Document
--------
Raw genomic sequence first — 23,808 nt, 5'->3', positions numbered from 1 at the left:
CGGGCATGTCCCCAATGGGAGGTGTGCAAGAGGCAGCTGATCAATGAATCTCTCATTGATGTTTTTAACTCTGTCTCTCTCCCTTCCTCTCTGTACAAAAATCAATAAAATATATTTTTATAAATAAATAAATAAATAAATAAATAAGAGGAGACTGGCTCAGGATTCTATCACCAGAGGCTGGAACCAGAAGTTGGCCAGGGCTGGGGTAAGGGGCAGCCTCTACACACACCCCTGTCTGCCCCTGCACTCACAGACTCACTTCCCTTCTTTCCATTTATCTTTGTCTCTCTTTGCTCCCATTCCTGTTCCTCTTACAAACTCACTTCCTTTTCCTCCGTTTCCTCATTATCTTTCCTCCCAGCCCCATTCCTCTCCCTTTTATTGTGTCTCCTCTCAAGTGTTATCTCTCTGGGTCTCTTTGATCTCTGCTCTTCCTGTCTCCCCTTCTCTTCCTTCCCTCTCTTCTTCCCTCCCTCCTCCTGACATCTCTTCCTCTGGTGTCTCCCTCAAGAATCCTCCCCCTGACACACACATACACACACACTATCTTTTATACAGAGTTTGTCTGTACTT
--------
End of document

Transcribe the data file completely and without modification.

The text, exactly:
Raw genomic sequence first — 23,808 nt, 5'->3', positions numbered from 1 at the left:
CGGGCATGTCCCCAATGGGAGGTGTGCAAGAGGCAGCTGATCAATGAATCTCTCATTGATGTTTTTAACTCTGTCTCTCTCCCTTCCTCTCTGTACAAAAATCAATAAAATATATTTTTATAAATAAATAAATAAATAAATAAATAAGAGGAGACTGGCTCAGGATTCTATCACCAGAGGCTGGAACCAGAAGTTGGCCAGGGCTGGGGTAAGGGGCAGCCTCTACACACACCCCTGTCTGCCCCTGCACTCACAGACTCACTTCCCTTCTTTCCATTTATCTTTGTCTCTCTTTGCTCCCATTCCTGTTCCTCTTACAAACTCACTTCCTTTTCCTCCGTTTCCTCATTATCTTTCCTCCCAGCCCCATTCCTCTCCCTTTTATTGTGTCTCCTCTCAAGTGTTATCTCTCTGGGTCTCTTTGATCTCTGCTCTTCCTGTCTCCCCTTCTCTTCCTTCCCTCTCTTCTTCCCTCCCTCCTCCTGACATCTCTTCCTCTGGTGTCTCCCTCAAGAATCCTCCCCCTGACACACACATACACACACACTATCTTTTATACAGAGTTTGTCTGTACTT